Nicole Blais, the director of community engagement at Holyoke Chicopee Springfield Head Start, Inc., said, “The gap between community need and the number of children programs can serve is wider than ever before; no one entity can do this work alone. This legislation continues to build upon the existing mixed delivery system and creates seamless transitions for children and their families from high quality pre-k programs into kindergarten.”

Discussing the early learning work being done in Springfield, Sally Fuller, project director of the Irene E. and George A. Davis Foundation, said, “We want to level the playing field, first at kindergarten entry for all of our youngest children.”

“We’re excited,” Fuller added, explaining that the federal Preschool Expansion Grant that Springfield received will enable the city to enroll 195 additional 4-year-olds in high-quality programs that will be housed in a new building that the City of Springfield bought for the Springfield Public Schools. The program is called SCOOP, for the Springfield Cooperative Preschool program.

Historical Context: Massachusetts Can Lead Again

Testifying in the fourth hour of the hearing but still full of fresh energy, longtime education advocate Hubie Jones recalled how in 1972 he worked to pass a special education bill in Massachusetts.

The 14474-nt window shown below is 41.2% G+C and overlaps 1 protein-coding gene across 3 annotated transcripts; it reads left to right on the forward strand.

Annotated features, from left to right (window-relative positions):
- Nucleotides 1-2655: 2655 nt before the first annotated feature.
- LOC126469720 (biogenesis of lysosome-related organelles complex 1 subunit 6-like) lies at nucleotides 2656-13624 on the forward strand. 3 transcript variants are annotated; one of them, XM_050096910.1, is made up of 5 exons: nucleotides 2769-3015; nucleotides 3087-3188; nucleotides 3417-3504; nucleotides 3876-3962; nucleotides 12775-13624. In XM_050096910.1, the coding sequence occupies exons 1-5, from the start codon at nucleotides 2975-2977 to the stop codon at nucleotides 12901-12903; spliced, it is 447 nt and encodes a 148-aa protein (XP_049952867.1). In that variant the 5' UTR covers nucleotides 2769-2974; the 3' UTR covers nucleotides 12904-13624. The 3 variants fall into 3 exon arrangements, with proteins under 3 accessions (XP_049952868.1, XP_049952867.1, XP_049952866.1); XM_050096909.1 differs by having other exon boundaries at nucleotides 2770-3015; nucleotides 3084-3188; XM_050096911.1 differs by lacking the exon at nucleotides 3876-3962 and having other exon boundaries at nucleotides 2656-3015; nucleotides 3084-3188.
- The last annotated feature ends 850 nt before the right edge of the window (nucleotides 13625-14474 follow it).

“Today, 43 years later, I return to urge the Legislature to take similar bold action to assure that all children in our state have access to high quality pre-kindergarten education,” Jones said. He is dean emeritus at the Boston University School of Social Work and founder of the nonprofit organization Higher Ground, Inc.

Jones lamented the fact that too many children in kindergarten do not know the alphabet, numbers, or the names of colors, and that they have not been “substantially read to by adults.” If schools don’t make up for these deficiencies by third grade, children can end up on “an educational path to failure.” And too many desperate parents, Jones added, settle for inadequate, substandard preschool programs.

“Finally, let me say I’ve heard the question: How are we going to pay for it? We’re going to pay for it with money! We’re going to pay for it with state dollars.” Jones said, drawing laughter from the crowd. “It has been my experience over 50 years of advocacy that when legislative leaders lead — when they behave in the right way — the public comes along because the public wants to do the right thing. The public wants its kids to be served well. This is our responsibility. This is Massachusetts’ moment here, folks.”

Promising Momentum

“The hearing has created tremendous momentum for ‘An Act Ensuring High Quality Pre-Kindergarten Education’ and the other bills that have been filed to build a stronger pre-K system in Massachusetts,” according to Amy O’Leary, director of our Early Education for All Campaign. “This widespread support for children is unprecedented, and it promises to make Massachusetts a national and global leader in providing high-quality early education and care.”

Our thanks to everyone who testified in support of An Act Ensuring High-Quality Pre-Kindergarten Education:

Slide show photos: Alyssa Haywoode for Strategies for Children